Weekly Mailbag: Rule 5 Protection, Rotation Questions, and Cano’s Legacy!
By Andy Singer
It’s supposed to be Hot Stove season, but…the market seems as cold as its been in the Northeast this week. Admittedly, we really don’t see a ton of activity until the weeks between Thanksgiving and the New Year, but we generally start to hear the churn of the rumor mill. Thus far, it’s really been crickets besides the obvious: the Mets are likely to be spenders, Cleveland wants to cut payroll and trade Lindor, and did you know that the Yankees have issues at catcher? I’ve said numerous times this year, as have others, that I expect the Free Agent market to be incredibly depressed this year. Most owners have made it clear through their actions that purse strings will tighten, and all but the cream of the crop on the market will take a hit. We’ll see where it all goes, but I’d like to at least have some interesting rumors to discuss soon.
In this week’s mailbag, we’ll talk about Rule 5 protection candidates, rotation and roster questions, and Robinson Cano’s legacy! As always, send your questions to SSTNReadermail@gmail.com, and I’ll answer the best few each week. Let’s get at it:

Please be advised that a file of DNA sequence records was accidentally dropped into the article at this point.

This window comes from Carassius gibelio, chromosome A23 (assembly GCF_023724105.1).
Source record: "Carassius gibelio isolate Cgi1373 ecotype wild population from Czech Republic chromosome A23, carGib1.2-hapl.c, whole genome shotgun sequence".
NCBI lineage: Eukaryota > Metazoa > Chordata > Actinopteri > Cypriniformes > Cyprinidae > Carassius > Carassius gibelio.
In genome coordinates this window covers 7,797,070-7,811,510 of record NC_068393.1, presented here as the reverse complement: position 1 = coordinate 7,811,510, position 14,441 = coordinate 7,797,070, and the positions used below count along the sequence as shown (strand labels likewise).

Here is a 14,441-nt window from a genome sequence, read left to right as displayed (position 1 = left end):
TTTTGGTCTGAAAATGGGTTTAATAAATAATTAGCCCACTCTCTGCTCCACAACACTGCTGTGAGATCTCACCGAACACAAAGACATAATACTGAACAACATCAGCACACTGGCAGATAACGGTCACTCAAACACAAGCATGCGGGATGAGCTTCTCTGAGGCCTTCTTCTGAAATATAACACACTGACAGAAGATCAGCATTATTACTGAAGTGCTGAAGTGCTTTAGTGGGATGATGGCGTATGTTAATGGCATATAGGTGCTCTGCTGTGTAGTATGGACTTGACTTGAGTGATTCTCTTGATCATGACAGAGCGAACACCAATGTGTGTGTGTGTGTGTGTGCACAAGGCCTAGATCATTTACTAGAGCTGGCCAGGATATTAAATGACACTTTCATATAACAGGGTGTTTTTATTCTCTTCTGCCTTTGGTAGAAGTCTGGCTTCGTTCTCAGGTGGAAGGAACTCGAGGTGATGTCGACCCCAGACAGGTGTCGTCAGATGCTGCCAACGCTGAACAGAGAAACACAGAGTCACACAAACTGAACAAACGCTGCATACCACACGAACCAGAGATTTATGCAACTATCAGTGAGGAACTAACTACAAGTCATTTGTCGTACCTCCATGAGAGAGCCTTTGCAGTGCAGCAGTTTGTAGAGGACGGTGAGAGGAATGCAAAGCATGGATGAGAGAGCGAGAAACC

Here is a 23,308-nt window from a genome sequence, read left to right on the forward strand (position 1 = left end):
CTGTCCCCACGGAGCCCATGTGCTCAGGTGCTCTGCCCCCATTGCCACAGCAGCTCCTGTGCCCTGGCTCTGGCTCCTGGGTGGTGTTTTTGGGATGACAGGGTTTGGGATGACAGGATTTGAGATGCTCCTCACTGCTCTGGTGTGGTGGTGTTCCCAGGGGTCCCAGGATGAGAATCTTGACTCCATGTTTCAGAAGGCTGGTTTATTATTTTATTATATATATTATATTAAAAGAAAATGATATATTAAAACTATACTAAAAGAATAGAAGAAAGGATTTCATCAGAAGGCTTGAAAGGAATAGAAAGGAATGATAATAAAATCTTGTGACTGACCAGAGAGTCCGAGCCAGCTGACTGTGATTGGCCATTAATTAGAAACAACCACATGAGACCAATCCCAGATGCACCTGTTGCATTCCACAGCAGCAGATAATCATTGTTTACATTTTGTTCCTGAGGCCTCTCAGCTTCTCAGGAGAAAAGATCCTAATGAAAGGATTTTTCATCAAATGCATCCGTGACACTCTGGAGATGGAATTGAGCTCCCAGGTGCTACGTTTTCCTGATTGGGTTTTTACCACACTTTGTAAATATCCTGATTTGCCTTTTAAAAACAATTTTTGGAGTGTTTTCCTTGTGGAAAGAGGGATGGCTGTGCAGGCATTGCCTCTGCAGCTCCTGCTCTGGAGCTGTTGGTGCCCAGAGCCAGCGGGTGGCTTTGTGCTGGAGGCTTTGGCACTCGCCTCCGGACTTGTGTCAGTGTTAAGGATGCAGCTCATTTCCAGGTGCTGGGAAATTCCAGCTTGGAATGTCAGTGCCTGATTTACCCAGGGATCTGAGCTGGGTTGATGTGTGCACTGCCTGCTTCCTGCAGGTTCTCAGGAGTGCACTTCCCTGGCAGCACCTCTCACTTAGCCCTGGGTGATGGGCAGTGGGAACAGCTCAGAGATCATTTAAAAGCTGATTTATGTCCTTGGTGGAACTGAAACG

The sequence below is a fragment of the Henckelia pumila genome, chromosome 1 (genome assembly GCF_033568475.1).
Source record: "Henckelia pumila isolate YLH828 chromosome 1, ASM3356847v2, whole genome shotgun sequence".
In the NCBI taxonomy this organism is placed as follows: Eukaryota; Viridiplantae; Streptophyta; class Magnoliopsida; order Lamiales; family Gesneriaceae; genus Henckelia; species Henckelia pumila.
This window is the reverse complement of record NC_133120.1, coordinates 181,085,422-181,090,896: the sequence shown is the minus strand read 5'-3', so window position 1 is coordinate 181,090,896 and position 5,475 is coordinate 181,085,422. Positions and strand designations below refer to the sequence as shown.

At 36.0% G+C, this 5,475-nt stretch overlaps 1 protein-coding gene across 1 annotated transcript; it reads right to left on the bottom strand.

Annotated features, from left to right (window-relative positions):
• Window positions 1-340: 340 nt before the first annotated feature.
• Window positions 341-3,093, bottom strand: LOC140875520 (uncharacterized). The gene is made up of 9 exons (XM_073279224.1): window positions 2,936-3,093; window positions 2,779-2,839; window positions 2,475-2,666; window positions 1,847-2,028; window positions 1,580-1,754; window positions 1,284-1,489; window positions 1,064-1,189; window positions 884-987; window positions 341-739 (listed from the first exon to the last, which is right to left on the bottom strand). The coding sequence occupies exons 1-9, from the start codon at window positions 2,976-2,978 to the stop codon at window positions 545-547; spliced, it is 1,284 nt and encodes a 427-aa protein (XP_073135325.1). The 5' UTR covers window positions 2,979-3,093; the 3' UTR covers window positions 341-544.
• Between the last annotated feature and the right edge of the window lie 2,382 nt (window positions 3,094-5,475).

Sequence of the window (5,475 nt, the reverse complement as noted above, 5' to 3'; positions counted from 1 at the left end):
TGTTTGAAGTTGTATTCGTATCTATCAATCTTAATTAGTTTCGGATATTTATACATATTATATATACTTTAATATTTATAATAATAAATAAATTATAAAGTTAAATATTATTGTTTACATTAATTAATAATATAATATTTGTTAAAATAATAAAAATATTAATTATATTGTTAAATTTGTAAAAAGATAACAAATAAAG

Dave in VA asks: Who are the Yankee prospects vulnerable to the Rule 5 draft, and who are the most likely ones to be snatched up?
I was actually going to write a full post on this topic until Dave wrote in, so thanks, Dave! The Rule 5 Draft has been really interesting in recent seasons not necessarily because teams have made moves that actively help their teams in the immediate future, but because some legitimate prospects have been picked despite the fact that they need to be hidden on a Major League roster for a year prior to finishing their development in the minors. The most famous case likely still haunts the Yankees, as I’m sure they’d love to still have Luis Torrens given their issues at catcher. As a refresher, the Padres took Torrens in the Rule 5 Draft despite the fact that he had not yet played beyond High-A ball and had lost tons of development time to arm injuries. They stashed him as a 3rd catcher on the big league roster for a year before sending him back to AA to finish his development, splitting time between the minors and the majors ever since. Torrens has since been traded to the Mariners, but there is evidence he is ready to contribute as a solid defensive catcher who may be able to hold his own as an average hitter. More rebuilding teams are giving the Padres’ strategy a try in recent seasons, so the Yankees have good reason to worry that some players with prospect potential in the low minors could be snatched up in the Rule 5 Draft.